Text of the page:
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Gregory Park tennis court upgrade aimed at helping fitness for a lifetime

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Tennis, a sport that can keep people active from children on though the golden years, could be getting a boost in north Brainerd.

The Gregory Park tennis courts are cracked and deteriorating with water puddling after rain events in little hollows on the court surface.

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Tony Sailer, Brainerd parks and recreation director, submitted grant applications to the United States Tennis Association (USTA). The goal is to upgrade the courts and make them more conducive to helping children be successful at tennis so they can develop and stay with the sport for a lifetime.

The city received two USTA grants for the project, one from the regional Northern USTA of $5,000 and one from the National USTA for $9,000.

When Meg Douglas, an avid tennis player, heard the city was seeking funds to upgrade the courts, she wanted to help.

“I just love being in the park,” said Meg Douglas, of Gregory Park. She contacted other friends and tennis enthusiasts, some play weekly at the park, others teach tennis or are involved with children or the seniors who use the courts in the north Brainerd park. Douglas sent letters and emails out to people she knew used the Gregory Park courts.

Soon the Brainerd Northside Neighborhood Association also expressed interest and dedicated funds to help the park.

As of Friday afternoon, the city’s parks and recreation department received $4,000 in donations.

Total cost of the project is expected to be $71,000. The city has park dedication funds for the project but is fundraising to help offset the cost.

Sailer said in addition to Douglas’ letter-writing campaign, the city is working with the Brainerd Jaycees Rubber Ducky race by selling raffle tickets. In addition, an effort is going into getting young people to sell the raffle tickets in the Gregory Park neighborhood. The Jaycees will give some of the proceeds for each ticket sold to the tennis court project.

The plans call for moving the two northern most tennis courts about 60 feet farther north. Sailer said there is an old sewer pipe under the current courts and the city doesn’t want heavy equipment potentially breaking the pipe.

By moving the courts, there will be more space for the hitting wall. And a new surface at the hitting area should make the wall more accessible. As it is now the rough ground surface makes it anyone’s guess where a ball may go once it returns from the wall. Hitting it back may not even be an option.

Improvements would raise the two northern most tennis courts and slope them to provide adequate drainage. The three courts to the south are already designed that way.

Sailer said if the city had to use only the park dedication funds, it would consume the resources for a single project and take a long time to replenish. By fundraising, the city would be able to tackle the tennis court improvements and still have resources for other projects.

Sailer said the parks department has worked with tennis instructor and coach Lisa Salo and others to plan more practices and clinics. The goal is to provide more opportunities to be active on the tennis courts.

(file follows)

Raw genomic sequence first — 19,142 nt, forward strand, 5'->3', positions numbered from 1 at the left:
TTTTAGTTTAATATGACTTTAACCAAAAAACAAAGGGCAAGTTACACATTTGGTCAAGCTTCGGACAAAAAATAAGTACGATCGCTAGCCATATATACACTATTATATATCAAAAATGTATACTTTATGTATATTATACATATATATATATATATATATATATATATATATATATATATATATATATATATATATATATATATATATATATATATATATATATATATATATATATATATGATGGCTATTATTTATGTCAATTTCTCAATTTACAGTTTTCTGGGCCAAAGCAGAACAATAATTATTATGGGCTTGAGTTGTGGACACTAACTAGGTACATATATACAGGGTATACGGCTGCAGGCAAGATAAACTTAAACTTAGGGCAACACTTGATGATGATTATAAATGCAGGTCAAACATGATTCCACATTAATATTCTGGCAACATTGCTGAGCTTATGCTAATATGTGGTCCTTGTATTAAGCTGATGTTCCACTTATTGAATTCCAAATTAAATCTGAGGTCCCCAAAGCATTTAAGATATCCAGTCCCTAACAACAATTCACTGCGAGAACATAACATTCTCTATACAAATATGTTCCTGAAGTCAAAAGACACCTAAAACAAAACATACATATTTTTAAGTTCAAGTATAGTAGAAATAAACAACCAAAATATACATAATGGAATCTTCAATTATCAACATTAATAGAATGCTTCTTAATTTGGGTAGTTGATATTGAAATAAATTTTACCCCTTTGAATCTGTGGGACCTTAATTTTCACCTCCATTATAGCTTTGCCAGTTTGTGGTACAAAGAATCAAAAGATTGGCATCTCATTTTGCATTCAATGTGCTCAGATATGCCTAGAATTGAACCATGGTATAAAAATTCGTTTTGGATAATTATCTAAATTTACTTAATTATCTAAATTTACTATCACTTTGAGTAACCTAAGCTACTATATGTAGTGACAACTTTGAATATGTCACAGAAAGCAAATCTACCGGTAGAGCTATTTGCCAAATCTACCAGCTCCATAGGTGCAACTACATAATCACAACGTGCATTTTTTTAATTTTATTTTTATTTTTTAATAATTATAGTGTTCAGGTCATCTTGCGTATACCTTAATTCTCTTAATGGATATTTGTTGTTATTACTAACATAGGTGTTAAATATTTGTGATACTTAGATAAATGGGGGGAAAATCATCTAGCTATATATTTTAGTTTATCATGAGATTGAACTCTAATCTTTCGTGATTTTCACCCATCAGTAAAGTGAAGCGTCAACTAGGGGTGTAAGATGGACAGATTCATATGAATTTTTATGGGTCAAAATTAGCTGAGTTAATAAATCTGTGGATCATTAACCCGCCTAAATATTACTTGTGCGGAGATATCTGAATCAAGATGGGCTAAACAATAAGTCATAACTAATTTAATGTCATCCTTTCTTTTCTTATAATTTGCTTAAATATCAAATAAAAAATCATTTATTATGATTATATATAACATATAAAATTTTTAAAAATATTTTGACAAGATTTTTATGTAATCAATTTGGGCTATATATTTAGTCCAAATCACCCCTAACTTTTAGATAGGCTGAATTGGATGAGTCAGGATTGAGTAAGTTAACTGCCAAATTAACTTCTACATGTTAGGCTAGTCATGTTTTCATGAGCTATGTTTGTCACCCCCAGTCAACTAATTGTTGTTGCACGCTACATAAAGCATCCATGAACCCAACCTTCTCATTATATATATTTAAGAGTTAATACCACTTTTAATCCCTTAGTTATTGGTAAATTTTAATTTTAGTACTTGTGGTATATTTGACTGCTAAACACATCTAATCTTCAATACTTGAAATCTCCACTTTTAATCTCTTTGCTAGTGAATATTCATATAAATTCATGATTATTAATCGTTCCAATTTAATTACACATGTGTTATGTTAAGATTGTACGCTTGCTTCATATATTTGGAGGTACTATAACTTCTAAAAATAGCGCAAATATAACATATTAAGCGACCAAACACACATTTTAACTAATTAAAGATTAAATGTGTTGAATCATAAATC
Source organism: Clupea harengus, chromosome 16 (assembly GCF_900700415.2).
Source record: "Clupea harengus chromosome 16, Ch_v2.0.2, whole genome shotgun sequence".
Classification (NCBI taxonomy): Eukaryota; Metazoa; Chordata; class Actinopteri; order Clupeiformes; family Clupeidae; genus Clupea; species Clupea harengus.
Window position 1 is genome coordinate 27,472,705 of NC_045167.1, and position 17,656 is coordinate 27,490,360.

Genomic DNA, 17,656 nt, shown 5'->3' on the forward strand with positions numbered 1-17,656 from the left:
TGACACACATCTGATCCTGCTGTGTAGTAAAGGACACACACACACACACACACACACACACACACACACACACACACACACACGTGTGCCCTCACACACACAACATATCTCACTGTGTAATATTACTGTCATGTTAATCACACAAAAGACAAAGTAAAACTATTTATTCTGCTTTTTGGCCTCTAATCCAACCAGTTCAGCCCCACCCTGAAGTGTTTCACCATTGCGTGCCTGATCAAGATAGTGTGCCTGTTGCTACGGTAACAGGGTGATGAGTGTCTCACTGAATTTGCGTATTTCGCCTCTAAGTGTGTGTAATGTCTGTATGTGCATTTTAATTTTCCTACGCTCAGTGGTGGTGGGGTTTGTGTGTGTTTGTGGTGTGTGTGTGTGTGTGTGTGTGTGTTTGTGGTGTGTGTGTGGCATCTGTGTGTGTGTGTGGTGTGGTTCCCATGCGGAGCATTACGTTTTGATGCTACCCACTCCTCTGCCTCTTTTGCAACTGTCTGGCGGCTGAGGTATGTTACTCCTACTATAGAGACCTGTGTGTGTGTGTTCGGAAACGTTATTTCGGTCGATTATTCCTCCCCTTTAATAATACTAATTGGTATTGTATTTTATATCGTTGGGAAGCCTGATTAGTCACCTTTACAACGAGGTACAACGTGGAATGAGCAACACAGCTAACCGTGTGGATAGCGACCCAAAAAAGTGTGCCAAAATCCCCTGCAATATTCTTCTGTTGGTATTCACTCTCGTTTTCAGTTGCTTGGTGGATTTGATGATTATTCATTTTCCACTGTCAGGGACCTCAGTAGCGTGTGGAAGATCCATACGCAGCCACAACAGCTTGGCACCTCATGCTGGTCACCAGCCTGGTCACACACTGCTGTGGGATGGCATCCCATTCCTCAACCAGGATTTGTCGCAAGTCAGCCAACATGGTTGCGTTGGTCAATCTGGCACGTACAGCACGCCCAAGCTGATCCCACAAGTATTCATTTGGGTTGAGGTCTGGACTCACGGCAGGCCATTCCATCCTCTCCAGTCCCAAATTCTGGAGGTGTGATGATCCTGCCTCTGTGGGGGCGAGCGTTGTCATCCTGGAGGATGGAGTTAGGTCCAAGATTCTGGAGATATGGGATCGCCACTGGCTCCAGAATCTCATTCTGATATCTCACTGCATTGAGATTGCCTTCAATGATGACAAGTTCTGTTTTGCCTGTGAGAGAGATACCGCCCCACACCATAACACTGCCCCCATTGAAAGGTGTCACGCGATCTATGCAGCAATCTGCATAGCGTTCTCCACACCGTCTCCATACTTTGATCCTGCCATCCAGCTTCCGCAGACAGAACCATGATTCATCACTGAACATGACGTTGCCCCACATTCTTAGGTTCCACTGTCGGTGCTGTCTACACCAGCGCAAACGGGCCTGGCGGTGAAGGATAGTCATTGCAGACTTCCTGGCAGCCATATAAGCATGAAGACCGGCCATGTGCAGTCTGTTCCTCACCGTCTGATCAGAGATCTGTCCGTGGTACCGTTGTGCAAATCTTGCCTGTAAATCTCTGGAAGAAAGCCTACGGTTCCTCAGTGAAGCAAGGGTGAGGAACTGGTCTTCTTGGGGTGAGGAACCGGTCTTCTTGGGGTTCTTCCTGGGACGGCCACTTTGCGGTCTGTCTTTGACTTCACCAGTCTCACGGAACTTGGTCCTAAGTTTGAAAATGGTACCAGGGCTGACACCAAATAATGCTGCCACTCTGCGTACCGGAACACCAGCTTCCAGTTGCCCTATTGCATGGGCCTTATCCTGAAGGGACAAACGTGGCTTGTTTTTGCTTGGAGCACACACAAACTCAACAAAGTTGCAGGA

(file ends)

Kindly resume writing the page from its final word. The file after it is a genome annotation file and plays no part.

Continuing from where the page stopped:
“If everything falls into place, I would like to see construction begin this fall,” Sailer said.

Beyond just a new surface, youth courts also will be blended into the northern courts. Forestview Middle School in Baxter has blended courts. The smaller courts with lower net make it easier for children to learn tennis and be successful.

The USTA’s QuickStart courts are aimed at 10 and younger. The painted court markings convert 78-foot tennis courts into 36-foot and 60-foot tennis courts. Children 8 and younger typically play a court 36 feet by 18 feet while children 10 and younger may play on a court 60 feet by 21 feet.

The USTA launched QuickStart tennis in 2008.

In other Midwest cities, efforts have gone into creating the short courts, which have been popular not only for young people but also for active seniors and new players.

“Scaling tennis down to the size of children promotes greater participation and ensures that young kids can play tennis much more quickly,” said Kurt Kamperman, chief executive, Community Tennis, USTA, in a news release. “10 and Under Tennis is critical to the long-term growth of our sport, and ultimately will help us develop new generations of talented players.”

The Cook County Tennis Association in Grand Marais was one of the first facilities in USTA Northern to paint permanent QuickStart lines on three new courts.

People or organizations wishing to contribute to the Gregory Park tennis court project may make checks payable to: Brainerd Parks and Recreation, 1619 NE Washington St., Brainerd, MN 56401. Please note the checks are for the Gregory Park tennis court project. For more information, contact the parks and recreation department at 828-2320.

RENEE RICHARDSON may be reached at 855-5852 or renee.richardson@brainerddispatch.com. Follow on Twitter at www.twitter.com/Dispatchbizbuzz.

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Renee Richardson
Richardson is a Pacelli High School graduate from Austin, Minn., who earned an applied science degree from the University of Minnesota, Waseca, with an emphasis in horse management. She worked extensively in the resort industry. She received an associate’s degree from Central Lakes College, where she was editor of the Westbank Journal student newspaper, as well as a summer intern at the Dispatch. She graduated from St. Cloud State University summa cum laude with a bachelor’s degree in mass communications and interned at the St. Cloud Times covering business while attending SCSU. She's been with the Brainerd Dispatch since 1996.
(218) 855-5852
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